If you’ve wrapped up warm and been on a winter walk recently, passing through woodland or along a hedgerow, at some point along the way you are likely to have found yourself suddenly surrounded by gentle chirps and whistles and may have caught sight of a flurry of movement high in the branches; you will have stumbled into the middle of a tit flock. Blue Tits, Great Tits, Long-tailed Tits, Coal Tits as well as Goldcrests and Chaffinches are often found together at this time of year.
During summer small song birds are very territorial, defending their local patch as they work hard to raise their chicks. By contrast, in winter most small birds ditch this behaviour, instead favouring a much more sociable approach, spending their days in mixed species groups, some of which can get quite large. So why the change? In summer the birds are competing with one another for mates and enough food to feed their young. However, in the colder months, other factors become more important. By sticking together, they improve their chance of survival; more eyes improves their chances of finding food as well as detecting predators such as Sparrowhawks before it’s too late.
Huddling together during the critical night-time period also helps conserve body heat; Blue and Great tits have been shown to loose 5% of their body weight between dusk and dawn. Energy-wise, a Blue Tit (weighing about 11g) needs 1kcal per gram of body weight each day during winter. This is equivalent to consuming some 300 small insects weighing about 10g in total! It is therefore not surprising that they can spend around 85% of the daylight hours foraging for food and thus any foraging benefits gained from flocking with others can be significant. Just another reason why keeping bird feeders topped up at this time of year is so important.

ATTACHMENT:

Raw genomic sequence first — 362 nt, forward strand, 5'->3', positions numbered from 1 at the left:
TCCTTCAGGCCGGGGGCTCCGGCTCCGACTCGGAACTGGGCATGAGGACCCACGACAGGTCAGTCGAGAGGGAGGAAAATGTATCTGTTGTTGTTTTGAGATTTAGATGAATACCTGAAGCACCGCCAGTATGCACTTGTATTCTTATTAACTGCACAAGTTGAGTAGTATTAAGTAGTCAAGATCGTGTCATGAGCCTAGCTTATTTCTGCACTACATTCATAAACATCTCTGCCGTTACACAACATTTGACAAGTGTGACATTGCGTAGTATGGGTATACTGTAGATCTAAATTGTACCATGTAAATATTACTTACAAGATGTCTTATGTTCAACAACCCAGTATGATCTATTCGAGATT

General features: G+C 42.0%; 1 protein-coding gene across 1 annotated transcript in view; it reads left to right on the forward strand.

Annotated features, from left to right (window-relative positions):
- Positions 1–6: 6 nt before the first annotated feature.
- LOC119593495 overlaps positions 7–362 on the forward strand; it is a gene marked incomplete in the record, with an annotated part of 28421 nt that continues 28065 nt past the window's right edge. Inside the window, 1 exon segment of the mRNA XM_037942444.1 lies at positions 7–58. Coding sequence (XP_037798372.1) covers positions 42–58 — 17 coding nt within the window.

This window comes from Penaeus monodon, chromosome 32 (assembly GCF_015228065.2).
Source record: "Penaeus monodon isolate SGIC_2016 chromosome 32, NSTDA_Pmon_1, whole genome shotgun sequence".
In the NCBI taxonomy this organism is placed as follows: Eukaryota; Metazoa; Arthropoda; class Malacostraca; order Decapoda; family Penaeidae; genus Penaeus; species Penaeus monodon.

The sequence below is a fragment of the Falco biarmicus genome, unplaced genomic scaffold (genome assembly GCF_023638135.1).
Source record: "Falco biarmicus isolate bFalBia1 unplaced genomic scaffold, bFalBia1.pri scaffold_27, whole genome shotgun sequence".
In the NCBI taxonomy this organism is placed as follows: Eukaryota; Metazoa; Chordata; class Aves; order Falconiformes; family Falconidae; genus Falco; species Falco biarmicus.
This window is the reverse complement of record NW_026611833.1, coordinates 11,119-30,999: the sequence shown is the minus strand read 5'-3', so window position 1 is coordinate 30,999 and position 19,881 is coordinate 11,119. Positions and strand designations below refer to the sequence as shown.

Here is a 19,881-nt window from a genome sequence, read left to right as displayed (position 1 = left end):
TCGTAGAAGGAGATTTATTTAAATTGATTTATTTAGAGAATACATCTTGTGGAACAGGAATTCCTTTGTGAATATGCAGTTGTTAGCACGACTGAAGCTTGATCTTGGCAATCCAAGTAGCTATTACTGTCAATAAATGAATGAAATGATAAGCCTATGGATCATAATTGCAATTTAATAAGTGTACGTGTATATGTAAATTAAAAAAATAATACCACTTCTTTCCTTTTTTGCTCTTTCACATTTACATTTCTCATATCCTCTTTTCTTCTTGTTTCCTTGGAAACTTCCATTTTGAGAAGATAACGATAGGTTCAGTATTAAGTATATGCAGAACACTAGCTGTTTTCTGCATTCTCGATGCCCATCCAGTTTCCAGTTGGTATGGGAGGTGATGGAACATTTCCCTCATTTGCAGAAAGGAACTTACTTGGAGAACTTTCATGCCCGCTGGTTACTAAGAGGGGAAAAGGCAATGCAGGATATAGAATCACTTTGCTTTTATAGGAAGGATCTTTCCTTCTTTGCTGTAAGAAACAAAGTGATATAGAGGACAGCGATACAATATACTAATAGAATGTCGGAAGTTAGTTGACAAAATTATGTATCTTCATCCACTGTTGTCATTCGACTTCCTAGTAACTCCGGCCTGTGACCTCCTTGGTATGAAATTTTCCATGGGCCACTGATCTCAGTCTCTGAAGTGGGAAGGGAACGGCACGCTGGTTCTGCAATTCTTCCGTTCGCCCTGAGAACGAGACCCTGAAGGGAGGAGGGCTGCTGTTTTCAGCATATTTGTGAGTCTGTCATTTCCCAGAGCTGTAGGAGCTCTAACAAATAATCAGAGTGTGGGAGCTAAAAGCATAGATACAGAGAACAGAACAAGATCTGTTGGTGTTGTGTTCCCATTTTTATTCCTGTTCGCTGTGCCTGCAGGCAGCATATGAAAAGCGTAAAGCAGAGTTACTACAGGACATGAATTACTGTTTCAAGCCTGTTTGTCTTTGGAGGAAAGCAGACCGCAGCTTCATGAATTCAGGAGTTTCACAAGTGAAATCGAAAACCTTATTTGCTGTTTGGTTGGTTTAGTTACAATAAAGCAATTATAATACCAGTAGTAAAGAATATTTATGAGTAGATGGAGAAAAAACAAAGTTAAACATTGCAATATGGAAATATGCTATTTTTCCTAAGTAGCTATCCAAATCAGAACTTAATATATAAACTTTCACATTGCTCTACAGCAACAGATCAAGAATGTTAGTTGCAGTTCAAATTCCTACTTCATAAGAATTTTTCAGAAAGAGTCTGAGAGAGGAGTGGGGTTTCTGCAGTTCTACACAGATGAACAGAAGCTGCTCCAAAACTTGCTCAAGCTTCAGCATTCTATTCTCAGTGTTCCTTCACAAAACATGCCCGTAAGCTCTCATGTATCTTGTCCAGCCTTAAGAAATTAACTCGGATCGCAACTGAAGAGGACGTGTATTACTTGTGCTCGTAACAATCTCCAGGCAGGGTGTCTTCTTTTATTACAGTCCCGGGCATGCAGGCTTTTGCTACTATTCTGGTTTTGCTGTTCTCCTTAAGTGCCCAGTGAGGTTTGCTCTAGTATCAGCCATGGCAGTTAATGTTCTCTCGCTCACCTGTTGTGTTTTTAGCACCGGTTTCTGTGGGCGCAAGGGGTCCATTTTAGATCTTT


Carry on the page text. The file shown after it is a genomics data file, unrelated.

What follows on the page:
Interestingly within winter foraging flocks the different species show marked differences in height of foraging and/or species of tree frequented. For example Great Tits and Coal Tits favour the inner parts of branches, Blue Tits and Marsh Tits are usually found on the outer sections of branches and Long-tailed Tits and Goldcrests on the twigs thereby minimising competition through niche specialisation.
Elsewhere around the parish, small mammals such as shews, voles and mice have also been struggling to find enough food to survive the recent cold nights and several exciting birds species have been recorded – a woodcock was spotted flying over Castle street and 14 Woodlark were observed in a field between Aldbourne and Ramsbury – the biggest flock of Woodlark ever recorded in Wiltshire!
Check out the wildlife sightings page on the website to keep up-to-date with our local wildlife and please do keep reporting what you see, it’s great to hear what’s around.